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Part 3: How To Increase Your Resilience

Originally posted on April 15, 2015

How internally fit do you feel after Part 1 and 2 of this series????!!!!!! Let’s recap!

Part 1 of this 3-part series identified ways to address physical and social resilience.

In Part 2, emotional and cognitive resilience were discussed. These 4 areas of resilience, or internal fitness, were part of Dr. Donald Meichenbaum’s research, which focused on military members and trauma survivors.

Trauma can be defined as an event that causes one to feel unsafe. Car accidents, burglaries, surgeries, and natural disasters can leave trauma scars that last for years. I wrote a post earlier this year entitled “Coping with PTSD”, which looked closer at post-traumatic stress and effective coping skills.

 To close out this series let’s identify ways to improve your spiritual and behavioral resilience!


Spiritual Resilience

  • Have you lost hope? Are there spiritual tools you would be willing to use to help you regain hope?
  • Is there a spiritual advisor that you can talk to or reach out to?
  • Are you willing to engage in spiritual or religious groups? Do you know someone who is already connected with a group?
  • Have spiritual tools helped you in the past? Proverbs? Psalms? Readings? Can you use those again?
  • In what ways could spiritual music help you? Energy? Positivity? Regaining Hope? Comfort?
  • Are there individuals in your life that challenge your spiritual values or bring “negative” vibes into your life? How can you set a boundary with them?


Some tools that can help people with increasing spiritual resilience are books, journals,music or wearing jewelry that reflects your spiritual beliefs (cross, bracelet, necklace). Recovering addicts may wear a necklace signifying their affiliation in 12-Step programs and many use keychains or “chips” that are tangible symbols of their commitment to their sobriety. When my sense of faith was shaken after the tragic deaths in Newtown in 2012, I wore a bracelet with a cross to give me a sense of safety and comfort.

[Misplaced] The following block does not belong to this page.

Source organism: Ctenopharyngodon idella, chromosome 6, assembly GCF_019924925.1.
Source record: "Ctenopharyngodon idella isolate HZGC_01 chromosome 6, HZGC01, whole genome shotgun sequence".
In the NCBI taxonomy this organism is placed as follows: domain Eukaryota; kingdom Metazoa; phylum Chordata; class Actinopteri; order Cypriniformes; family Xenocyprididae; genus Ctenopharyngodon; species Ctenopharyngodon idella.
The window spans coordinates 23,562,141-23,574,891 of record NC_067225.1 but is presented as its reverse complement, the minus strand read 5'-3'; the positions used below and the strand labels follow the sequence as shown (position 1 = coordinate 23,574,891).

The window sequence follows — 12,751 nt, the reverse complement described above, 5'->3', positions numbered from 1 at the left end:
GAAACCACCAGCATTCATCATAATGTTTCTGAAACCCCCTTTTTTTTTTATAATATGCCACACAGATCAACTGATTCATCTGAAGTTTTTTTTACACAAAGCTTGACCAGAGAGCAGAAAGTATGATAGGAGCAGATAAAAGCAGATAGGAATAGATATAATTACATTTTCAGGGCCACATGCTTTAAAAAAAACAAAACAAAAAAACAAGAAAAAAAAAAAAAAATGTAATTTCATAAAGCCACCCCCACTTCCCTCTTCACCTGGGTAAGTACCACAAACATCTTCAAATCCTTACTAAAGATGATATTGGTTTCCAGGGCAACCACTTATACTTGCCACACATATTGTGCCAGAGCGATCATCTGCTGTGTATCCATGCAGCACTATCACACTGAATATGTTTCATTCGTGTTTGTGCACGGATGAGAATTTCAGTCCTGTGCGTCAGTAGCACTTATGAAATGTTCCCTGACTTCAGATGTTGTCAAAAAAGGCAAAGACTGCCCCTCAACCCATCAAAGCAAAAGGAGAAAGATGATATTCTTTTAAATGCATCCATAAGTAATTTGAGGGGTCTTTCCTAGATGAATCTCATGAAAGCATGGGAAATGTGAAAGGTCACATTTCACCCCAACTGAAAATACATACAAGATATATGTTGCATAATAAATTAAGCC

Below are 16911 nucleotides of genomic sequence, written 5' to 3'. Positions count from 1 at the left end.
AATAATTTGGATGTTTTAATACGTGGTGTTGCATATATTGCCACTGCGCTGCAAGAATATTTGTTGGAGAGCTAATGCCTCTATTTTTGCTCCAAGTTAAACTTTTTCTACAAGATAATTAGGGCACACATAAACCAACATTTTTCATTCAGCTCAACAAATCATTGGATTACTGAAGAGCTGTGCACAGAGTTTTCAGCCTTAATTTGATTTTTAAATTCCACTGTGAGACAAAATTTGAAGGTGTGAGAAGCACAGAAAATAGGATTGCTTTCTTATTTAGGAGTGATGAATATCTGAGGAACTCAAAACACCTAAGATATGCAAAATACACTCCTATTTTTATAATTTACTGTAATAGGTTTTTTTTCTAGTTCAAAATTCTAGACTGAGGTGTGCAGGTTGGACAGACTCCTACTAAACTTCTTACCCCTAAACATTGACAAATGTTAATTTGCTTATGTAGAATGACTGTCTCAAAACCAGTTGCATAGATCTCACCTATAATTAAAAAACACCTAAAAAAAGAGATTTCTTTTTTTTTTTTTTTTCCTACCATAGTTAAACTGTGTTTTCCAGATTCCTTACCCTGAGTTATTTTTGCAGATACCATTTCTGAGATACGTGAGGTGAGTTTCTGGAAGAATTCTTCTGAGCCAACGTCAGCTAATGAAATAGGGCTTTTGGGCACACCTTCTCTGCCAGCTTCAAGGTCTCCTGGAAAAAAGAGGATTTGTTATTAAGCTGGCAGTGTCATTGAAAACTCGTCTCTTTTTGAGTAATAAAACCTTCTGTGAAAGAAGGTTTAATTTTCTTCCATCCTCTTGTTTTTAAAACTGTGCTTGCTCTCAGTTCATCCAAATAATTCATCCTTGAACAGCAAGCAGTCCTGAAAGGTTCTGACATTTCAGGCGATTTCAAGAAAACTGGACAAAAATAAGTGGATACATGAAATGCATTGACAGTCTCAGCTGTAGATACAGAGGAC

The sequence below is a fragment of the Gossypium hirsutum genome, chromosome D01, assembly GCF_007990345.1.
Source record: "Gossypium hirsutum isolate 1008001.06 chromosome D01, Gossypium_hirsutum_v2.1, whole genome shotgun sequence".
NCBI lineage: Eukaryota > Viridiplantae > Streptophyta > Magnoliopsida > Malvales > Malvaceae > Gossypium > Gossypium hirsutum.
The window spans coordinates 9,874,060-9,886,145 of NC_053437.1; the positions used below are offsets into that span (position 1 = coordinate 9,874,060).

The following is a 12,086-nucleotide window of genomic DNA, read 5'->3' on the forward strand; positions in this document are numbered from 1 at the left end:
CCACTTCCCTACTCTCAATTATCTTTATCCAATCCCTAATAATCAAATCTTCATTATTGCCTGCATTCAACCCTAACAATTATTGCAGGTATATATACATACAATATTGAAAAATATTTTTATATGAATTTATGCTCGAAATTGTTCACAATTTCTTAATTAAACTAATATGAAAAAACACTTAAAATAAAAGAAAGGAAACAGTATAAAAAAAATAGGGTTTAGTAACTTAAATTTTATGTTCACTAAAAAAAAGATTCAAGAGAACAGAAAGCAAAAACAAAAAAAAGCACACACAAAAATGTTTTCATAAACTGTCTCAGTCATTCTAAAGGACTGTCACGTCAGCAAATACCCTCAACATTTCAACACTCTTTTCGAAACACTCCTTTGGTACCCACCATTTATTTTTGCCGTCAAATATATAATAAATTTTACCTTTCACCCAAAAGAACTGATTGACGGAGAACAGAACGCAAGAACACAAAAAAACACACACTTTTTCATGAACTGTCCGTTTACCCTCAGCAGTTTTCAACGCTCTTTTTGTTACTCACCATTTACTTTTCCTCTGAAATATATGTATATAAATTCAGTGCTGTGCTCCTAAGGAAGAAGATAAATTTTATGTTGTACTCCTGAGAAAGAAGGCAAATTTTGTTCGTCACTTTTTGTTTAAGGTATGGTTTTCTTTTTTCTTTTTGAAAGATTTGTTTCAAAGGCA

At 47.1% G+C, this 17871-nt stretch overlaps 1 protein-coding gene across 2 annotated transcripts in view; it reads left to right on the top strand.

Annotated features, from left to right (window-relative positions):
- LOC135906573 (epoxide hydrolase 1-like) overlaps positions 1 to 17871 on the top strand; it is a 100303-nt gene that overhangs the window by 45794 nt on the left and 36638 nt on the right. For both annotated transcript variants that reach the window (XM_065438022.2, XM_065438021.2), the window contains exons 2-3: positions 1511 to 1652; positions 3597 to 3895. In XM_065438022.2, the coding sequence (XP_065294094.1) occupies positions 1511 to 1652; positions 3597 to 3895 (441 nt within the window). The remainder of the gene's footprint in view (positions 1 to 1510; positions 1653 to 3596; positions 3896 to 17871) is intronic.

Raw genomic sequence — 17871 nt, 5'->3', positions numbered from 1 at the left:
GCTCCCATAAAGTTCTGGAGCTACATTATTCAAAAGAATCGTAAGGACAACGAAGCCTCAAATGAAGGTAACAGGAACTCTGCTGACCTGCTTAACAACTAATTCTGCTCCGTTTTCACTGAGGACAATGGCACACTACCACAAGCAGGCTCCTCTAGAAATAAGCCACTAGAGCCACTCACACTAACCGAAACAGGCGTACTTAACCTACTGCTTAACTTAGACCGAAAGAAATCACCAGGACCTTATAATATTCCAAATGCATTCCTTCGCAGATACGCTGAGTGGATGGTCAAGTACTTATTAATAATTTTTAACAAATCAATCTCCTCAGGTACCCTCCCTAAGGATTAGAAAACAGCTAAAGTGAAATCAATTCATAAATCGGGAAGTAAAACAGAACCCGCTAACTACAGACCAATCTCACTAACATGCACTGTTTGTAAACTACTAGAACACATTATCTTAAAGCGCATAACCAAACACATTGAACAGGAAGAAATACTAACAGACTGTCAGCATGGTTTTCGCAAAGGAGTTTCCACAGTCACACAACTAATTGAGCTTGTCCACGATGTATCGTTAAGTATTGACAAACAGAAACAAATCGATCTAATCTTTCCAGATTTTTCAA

Some people feel they need to get closer to nature, gardening, being near the ocean, etc. Spirituality has many pathways. Find what works for you.


Behavioral Resilience

  • Can my goals become more manageable? Can they be broken down into sub-tasks?
  • Do I need to avoid certain people, places or things that negatively affect my behavior?
  • How much negativity do I hear or see throughout the day? Think of TV, news, radio, Facebook, social media, chatter at work, chatter at the kids’ school.
  • Can I identify any friends or family who are engaging in positive behaviors? Think of fitness, spiritual activities, outdoor activities, healthy habits. Can I confide in them or become involved with their activities?
  • Do I need to renegotiate my role at home or at work? Can I delegate some responsibilities, even for a week or weekend?
  • Can I incorporate some behaviors that help me relax? Reading, gardening, walking, volunteer opportunities, creative outlets, etc

Our thoughts and emotions affect our behaviors. Period.

This is why babies cry. Our behaviors can affect our values, our interactions with others and our productivity.

I have previously written about cleaning up our daily environment. In a post entitled,  “Taking Out The Trash”, I highlighted areas in our life that create toxic energy, if left unchecked. Facebook and other social media can be a gift and a curse. Recent studies point to Facebook being linked to depression. Personally, these sites provide encouragement and motivation for me because I CHOOSE to follow others who are on the same path.

If you know someone who posts positive messages or has a positive energy, ask them what helps them stay behaviorally fit! As a first-time parent did you ask other parents about words of advice? College students may ask graduates for advice on how to survive post-grad. Bloggers look to other bloggers and social media managers for guidance on their projects.